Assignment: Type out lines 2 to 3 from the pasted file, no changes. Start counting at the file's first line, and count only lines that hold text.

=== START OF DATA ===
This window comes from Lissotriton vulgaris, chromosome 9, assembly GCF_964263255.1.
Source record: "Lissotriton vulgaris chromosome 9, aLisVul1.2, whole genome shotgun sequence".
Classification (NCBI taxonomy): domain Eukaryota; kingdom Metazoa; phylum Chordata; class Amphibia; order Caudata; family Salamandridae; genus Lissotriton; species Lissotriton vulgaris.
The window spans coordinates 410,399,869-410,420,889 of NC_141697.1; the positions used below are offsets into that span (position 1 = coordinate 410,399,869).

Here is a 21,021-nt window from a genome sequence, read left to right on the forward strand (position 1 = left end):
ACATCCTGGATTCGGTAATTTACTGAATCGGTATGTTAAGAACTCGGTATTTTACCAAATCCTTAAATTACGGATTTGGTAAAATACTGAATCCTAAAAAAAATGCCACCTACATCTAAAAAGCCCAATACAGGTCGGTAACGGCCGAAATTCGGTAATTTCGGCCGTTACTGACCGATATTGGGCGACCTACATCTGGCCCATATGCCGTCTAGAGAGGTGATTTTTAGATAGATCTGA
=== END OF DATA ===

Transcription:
Source record: "Lissotriton vulgaris chromosome 9, aLisVul1.2, whole genome shotgun sequence".
Classification (NCBI taxonomy): domain Eukaryota; kingdom Metazoa; phylum Chordata; class Amphibia; order Caudata; family Salamandridae; genus Lissotriton; species Lissotriton vulgaris.